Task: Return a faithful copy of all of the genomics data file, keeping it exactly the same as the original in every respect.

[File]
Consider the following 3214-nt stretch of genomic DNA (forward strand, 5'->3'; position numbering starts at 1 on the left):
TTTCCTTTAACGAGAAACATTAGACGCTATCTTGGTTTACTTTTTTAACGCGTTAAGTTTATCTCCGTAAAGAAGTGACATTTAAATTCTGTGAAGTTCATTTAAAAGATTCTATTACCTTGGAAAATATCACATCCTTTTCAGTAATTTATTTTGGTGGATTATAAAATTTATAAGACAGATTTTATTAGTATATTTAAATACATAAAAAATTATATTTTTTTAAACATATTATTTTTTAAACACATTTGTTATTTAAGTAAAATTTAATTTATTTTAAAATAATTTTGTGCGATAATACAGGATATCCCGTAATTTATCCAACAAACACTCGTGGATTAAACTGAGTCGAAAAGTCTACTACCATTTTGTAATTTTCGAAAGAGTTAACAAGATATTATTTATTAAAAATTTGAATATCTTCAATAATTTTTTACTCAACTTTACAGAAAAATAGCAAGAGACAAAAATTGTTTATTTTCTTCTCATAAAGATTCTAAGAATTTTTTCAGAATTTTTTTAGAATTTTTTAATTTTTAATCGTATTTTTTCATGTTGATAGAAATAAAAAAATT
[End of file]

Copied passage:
Consider the following 3214-nt stretch of genomic DNA (forward strand, 5'->3'; position numbering starts at 1 on the left):
TTTCCTTTAACGAGAAACATTAGACGCTATCTTGGTTTACTTTTTTAACGCGTTAAGTTTATCTCCGTAAAGAAGTGACATTTAAATTCTGTGAAGTTCATTTAAAAGATTCTATTACCTTGGAAAATATCACATCCTTTTCAGTAATTTATTTTGGTGGATTATAAAATTTATAAGACAGATTTTATTAGTATATTTAAATACATAAAAAATTATATTTTTTTAAACATATTATTTTTTAAACACATTTGTTATTTAAGTAAAATTTAATTTATTTTAAAATAATTTTGTGCGATAATACAGGATATCCCGTAATTTATCCAACAAACACTCGTGGATTAAACTGAGTCGAAAAGTCTACTACCATTTTGTAATTTTCGAAAGAGTTAACAAGATATTATTTATTAAAAATTTGAATATCTTCAATAATTTTTTACTCAACTTTACAGAAAAATAGCAAGAGACAAAAATTGTTTATTTTCTTCTCATAAAGATTCTAAGAATTTTTTCAGAATTTTTTTAGAATTTTTTAATTTTTAATCGTATTTTTTCATGTTGATAGAAATAAAAAAATT